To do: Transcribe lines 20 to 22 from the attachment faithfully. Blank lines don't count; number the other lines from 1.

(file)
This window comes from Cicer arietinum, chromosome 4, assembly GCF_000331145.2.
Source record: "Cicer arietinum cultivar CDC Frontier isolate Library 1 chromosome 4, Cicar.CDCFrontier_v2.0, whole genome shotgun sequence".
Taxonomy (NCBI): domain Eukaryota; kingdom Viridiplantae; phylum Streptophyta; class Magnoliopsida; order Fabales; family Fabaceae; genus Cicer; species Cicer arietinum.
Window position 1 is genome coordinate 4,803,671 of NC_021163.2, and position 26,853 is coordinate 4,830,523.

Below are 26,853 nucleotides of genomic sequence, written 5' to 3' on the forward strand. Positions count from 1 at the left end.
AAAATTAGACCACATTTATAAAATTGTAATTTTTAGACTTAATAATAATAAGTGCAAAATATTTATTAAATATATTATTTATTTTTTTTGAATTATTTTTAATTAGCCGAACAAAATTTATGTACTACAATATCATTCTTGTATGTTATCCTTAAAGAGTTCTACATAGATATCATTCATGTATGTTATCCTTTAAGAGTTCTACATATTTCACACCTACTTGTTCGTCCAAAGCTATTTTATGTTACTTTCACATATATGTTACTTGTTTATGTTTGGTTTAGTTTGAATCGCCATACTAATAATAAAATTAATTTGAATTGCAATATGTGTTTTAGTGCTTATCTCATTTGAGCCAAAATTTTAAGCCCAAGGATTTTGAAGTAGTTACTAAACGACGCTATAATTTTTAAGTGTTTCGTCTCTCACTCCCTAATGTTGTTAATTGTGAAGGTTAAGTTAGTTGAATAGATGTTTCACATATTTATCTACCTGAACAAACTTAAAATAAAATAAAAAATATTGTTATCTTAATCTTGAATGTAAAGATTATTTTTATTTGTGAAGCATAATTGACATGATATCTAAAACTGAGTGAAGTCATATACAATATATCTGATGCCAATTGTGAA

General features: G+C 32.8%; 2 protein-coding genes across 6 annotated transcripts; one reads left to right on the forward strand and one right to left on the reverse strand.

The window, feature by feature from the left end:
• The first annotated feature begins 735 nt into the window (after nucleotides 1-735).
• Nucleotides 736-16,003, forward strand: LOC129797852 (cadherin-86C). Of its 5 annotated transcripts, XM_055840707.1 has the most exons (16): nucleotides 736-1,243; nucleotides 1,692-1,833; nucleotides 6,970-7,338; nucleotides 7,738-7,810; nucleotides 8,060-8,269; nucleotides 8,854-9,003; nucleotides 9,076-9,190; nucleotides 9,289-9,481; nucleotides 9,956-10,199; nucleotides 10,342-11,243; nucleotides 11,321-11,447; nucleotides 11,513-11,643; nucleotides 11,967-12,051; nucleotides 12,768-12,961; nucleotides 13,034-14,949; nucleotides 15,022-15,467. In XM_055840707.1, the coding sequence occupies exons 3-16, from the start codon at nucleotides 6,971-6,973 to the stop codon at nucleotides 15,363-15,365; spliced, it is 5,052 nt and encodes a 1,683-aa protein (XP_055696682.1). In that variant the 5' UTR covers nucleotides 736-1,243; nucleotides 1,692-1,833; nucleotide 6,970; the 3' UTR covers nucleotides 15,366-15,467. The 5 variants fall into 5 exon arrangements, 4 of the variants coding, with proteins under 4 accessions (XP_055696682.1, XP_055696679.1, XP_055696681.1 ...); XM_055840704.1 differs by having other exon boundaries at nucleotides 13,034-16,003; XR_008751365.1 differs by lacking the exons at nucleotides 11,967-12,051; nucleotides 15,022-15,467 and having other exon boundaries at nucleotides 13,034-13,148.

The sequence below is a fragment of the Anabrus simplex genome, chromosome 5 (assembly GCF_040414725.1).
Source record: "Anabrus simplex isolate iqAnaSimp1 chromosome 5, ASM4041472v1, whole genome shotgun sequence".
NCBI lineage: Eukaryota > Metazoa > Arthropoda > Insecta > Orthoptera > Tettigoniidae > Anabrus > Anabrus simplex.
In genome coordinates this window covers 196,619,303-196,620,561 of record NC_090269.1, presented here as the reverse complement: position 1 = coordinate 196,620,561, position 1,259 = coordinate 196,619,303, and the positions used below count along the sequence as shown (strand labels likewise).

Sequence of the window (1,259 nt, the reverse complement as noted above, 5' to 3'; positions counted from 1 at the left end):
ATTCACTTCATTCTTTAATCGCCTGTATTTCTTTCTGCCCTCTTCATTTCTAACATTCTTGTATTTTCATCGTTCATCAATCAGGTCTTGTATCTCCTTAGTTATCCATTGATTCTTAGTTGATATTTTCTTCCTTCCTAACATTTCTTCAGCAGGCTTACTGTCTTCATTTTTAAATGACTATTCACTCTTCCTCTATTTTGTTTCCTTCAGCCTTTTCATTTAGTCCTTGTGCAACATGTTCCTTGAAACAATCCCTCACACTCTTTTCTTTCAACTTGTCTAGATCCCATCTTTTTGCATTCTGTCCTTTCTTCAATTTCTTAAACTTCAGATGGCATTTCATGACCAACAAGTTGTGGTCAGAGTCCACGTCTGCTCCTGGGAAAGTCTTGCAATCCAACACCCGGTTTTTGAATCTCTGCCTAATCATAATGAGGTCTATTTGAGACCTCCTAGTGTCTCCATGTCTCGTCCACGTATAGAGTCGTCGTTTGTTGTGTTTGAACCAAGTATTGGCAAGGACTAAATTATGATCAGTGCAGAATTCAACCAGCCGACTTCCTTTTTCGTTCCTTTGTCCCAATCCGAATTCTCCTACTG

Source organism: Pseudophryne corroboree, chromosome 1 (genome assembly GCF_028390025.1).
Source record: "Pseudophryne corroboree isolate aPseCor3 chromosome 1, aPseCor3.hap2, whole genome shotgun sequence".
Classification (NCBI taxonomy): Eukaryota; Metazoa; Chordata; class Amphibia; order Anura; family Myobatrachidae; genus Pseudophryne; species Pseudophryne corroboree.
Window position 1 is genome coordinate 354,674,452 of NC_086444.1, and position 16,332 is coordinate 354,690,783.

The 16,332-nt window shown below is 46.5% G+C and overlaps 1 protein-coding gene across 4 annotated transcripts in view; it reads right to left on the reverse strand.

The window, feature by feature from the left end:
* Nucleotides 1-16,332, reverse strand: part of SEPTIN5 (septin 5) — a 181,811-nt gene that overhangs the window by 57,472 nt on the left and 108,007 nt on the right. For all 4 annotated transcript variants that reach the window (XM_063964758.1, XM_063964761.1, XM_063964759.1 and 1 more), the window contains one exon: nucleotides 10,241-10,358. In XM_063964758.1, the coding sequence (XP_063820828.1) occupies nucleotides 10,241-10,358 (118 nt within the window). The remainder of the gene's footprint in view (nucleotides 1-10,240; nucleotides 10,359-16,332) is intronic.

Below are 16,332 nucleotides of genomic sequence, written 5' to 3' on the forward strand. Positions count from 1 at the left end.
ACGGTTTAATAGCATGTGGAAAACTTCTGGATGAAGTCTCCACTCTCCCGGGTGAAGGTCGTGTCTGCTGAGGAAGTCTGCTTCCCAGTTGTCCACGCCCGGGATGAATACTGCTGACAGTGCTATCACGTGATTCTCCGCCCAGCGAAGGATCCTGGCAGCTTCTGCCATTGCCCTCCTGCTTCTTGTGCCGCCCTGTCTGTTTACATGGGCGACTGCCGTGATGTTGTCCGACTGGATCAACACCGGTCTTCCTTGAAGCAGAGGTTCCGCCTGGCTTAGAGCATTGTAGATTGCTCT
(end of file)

Window position 1 is genome coordinate 354,674,452 of NC_086444.1, and position 16,332 is coordinate 354,690,783.

The 16,332-nt window shown below is 46.5% G+C and overlaps 1 protein-coding gene across 4 annotated transcripts in view; it reads right to left on the reverse strand.

The window, feature by feature from the left end: